Interfacing the Temporary Movement of Workers in 'Mode 4 of GATS' with Bilateral Migration Agreements

American Society of International Law (ASIL) Proceedings, Vol. 104, 2010

NCCR Working Paper No 2011/07

Posted: 26 Mar 2011

Date Written: March 21, 2011

Abstract

During the last decade, bilateral migration agreements have seen a renaissance as instruments for managing labor migration. This contribution discusses their rise in the context of post-9/11 immigration law reforms in many migrant destination countries in Europe. It considers to what extent these bilateral agreements correct the multilateral liberalization of the temporary movement of persons in the so-called “mode 4” of the WTO General Agreement on Trade in Services (GATS) and its high-skill bias. We observe a fragmentation of international migration law into different types of agreements dealing with migration. Underlying this fragmentation is the desire to maintain the flexibility to choose a type of agreement depending on whether the movement of persons shall be fast-tracked and facilitated or restricted and contained. This selectivity, however, may exacerbate an unjustified discrimination between migrant worker categories in terms of nationality-, skill- or age levels. When drawing conclusions for the development of an international law of economic migration, it may be advisable to identify legal principles, which may reduce the discriminatory effects such selectivity may have. Human rights guarantees and the most-favored nation clause of the WTO/GATS are advanced as such catalysts for building coherence among migration-related agreements.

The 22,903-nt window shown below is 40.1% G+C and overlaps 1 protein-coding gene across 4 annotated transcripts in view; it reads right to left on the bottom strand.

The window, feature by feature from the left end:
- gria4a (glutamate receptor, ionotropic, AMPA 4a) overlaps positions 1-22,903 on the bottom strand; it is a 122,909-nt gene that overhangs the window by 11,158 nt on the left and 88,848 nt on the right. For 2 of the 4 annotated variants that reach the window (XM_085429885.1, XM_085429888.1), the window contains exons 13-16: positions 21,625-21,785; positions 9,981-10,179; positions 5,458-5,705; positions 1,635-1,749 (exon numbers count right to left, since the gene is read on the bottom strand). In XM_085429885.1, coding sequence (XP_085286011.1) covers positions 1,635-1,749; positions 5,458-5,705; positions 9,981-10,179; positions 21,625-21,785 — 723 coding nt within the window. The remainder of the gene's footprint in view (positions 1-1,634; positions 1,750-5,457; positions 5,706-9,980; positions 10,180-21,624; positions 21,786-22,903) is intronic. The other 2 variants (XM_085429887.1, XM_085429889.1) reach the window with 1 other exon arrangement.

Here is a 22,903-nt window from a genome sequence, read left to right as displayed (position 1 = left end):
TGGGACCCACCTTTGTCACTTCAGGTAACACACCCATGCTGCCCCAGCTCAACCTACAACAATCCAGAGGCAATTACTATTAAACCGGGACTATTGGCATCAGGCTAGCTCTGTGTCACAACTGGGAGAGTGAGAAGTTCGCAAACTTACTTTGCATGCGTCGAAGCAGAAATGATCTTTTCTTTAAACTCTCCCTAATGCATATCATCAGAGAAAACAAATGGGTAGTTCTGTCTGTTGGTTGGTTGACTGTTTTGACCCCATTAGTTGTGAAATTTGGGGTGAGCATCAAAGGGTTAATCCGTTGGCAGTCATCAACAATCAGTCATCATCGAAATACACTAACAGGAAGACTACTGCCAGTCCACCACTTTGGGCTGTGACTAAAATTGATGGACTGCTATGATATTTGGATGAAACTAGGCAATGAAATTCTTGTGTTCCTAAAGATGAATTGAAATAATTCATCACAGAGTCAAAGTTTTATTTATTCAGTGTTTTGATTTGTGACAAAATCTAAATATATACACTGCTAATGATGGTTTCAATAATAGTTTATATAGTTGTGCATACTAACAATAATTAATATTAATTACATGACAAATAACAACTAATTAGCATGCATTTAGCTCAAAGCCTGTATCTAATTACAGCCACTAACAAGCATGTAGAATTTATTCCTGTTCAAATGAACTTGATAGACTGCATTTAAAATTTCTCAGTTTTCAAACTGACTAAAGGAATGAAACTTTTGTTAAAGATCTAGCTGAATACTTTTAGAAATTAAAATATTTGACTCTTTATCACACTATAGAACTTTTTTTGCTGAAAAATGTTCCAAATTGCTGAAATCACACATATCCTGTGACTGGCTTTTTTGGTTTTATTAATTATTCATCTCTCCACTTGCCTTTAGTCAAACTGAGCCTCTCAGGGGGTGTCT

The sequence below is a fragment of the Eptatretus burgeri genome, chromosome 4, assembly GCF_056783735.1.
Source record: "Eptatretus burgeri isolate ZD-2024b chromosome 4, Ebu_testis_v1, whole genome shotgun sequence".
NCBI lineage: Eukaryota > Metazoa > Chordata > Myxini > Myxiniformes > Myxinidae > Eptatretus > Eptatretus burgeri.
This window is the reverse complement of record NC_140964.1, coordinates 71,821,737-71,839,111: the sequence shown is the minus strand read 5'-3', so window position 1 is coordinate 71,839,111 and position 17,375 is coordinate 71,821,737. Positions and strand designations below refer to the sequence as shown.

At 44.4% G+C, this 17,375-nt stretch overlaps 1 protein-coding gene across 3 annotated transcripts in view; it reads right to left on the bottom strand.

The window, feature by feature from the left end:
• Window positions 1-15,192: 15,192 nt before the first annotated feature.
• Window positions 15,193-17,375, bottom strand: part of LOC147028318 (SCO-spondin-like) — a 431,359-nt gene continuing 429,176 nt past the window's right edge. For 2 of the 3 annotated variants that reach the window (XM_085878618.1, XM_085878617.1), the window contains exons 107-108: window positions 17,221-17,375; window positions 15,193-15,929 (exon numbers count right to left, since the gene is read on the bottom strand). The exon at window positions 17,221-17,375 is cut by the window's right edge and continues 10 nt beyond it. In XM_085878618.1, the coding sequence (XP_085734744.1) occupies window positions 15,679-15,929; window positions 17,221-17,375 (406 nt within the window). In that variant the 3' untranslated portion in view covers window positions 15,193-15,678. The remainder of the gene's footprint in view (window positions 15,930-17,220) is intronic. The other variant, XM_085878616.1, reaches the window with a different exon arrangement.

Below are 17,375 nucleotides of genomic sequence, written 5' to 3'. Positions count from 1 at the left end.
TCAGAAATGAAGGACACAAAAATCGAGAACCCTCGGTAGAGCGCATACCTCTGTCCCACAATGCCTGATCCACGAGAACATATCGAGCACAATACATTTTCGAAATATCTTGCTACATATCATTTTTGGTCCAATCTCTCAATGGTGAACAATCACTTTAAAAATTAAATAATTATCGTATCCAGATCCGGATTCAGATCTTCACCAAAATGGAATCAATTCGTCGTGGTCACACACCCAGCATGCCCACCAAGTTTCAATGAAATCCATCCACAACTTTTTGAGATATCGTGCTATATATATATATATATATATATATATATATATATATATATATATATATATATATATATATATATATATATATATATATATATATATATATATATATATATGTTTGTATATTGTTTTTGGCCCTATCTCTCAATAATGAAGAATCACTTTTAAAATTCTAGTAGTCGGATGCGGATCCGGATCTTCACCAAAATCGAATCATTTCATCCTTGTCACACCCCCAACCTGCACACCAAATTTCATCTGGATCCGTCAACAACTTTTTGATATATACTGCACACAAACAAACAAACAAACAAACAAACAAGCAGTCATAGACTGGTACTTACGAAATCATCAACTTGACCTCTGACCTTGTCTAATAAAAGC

Keywords: international migration, General Agreement on Trade in Services (GATS), World Trade Organization (WTO), bilateral migration agreements, human rights, discrimination, temporary movement of persons

JEL Classification: F02, F12, F13, F15, F20, F22 F02

Suggested Citation

Panizzon, Marion, Interfacing the Temporary Movement of Workers in 'Mode 4 of GATS' with Bilateral Migration Agreements (March 21, 2011). American Society of International Law (ASIL) Proceedings, Vol. 104, 2010, NCCR Working Paper No 2011/07 , Available at SSRN: https://ssrn.com/abstract=1791594

Marion Panizzon (Contact Author)

University of Bern Law School ( email )

Institute of Public Law
Schanzeneckstrasse 1
Bern, CH-3012
Switzerland
++41 1 31 631 4199 (Phone)
++41 31 631 3630 (Fax)

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